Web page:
The Gold Britannia 30th anniversary edition celebrates a milestone for the Royal Mint’s highest denomination coin. This is a brand new coin issued by The Royal Mint. Coins will be packed loose or in Royal Mint tubes if bought in quantities of ten or more. If you’d like to protect your coins, we offer specialist coin capsules which fit perfectly.
Limited to a mintage of just 7,030 coins, this tax-free coin provides both investment and collector opportunities.
The unique design features a trident ’30’ mint mark on the reverse.
While the Royal Mint’s reputation for producing gold coins is second to none, especially with the rich history of the Sovereign coin, it had some catching up to do with mass-selling 1oz bullion coins. Weighing 0.2354 oz, the Sovereign coin is hardly easy to market-based on gold content and weight. in 1967, South Africa’s Rand Mint launched the famous gold Krugerrand as the first bullion coin to contain 1oz of pure gold. The response to such a simple, marketable product, was phenomenal. It demonstrated how simplicity can help sell a product as much as beauty, reputation and design. After years of the Krugerrand cornering the bullion market, the Royal Mint decided to have a piece of the action and launched the Britannia 1oz coin in 1987. It marked a turning point for the mint, as they became increasingly commercial in their approach to the market.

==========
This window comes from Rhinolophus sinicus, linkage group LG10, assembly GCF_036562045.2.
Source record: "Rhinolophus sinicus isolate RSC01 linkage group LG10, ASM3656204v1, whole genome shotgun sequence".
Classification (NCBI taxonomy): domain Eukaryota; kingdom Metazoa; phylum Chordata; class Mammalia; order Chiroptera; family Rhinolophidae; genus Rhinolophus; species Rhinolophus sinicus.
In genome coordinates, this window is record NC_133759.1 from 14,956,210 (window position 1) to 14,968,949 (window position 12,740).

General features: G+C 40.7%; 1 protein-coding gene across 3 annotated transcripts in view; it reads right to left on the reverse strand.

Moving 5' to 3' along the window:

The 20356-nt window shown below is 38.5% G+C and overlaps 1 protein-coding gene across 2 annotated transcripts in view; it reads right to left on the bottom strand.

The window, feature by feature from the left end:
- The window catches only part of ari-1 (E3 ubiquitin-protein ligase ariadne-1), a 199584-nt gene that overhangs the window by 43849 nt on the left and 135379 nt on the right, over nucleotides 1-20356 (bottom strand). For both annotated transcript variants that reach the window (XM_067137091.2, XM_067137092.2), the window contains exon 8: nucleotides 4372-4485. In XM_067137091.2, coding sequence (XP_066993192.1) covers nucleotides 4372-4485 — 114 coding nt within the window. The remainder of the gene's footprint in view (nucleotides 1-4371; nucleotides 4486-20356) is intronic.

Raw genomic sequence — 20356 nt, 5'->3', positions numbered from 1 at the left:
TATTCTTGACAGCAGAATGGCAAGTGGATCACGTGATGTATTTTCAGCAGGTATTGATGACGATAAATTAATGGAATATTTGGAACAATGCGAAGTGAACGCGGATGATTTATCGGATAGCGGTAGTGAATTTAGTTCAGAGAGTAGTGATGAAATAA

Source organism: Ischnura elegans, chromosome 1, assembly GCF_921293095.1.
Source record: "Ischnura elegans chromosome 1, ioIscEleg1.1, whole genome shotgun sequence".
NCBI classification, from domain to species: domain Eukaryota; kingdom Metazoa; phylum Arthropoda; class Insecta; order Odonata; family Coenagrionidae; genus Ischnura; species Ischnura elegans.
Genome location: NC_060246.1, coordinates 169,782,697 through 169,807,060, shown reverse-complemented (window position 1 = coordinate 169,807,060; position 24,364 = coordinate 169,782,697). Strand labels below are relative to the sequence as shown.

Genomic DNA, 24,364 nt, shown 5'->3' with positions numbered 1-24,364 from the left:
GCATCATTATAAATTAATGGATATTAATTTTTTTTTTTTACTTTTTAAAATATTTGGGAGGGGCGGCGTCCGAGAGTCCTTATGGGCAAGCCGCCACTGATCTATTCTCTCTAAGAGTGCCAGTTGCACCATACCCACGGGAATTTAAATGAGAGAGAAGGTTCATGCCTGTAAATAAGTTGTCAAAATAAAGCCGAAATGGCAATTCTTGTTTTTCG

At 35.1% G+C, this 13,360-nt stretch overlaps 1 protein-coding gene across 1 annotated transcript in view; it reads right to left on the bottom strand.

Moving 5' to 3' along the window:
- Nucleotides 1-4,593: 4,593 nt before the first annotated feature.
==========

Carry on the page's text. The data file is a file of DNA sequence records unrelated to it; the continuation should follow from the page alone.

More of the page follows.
The simple lack of second-hand Britannias on the market in the years since launch shows how desirable the coins are, that most people like to buy and hold them for a long time. For UK investor’s they provide a domestic alternative to the Krugerrand, with the added advantage of being Capital Gains Tax-free. While 2017 marks 30 years since the launch of the Britannia (and 20 years since the first Silver Britannia issue), the image of Britannia has featured on coinage for almost 2,000 years, representing the spirit of Britain.
Undoubtedly a beautiful coin to own, but is it a good choice as an investment? The standard Gold Britannia coin certainly offers unrivalled low premiums for investment purposes, but this special edition version commands a slightly higher premium. If your motivation is diversification, building a collection or you hold an interest in accumulating special edition coins, then this is a fine way to achieve that. However, we’d recommend the coin in small quantities rather than to form a large investment portfolio. Only time will tell whether the coin will fetch a superior price to standard Britannias. Certainly, the limited issue commemorative coins tend to fetch the best prices when sold privately to other keen collectors willing to pay extra for the privilege. If the additional premium isn’t an issue, you may want to consider fractional Britannias like the Quarter and Half Britannias which offer more divisibility.
If you bought me one of these as a present, I’d be delighted!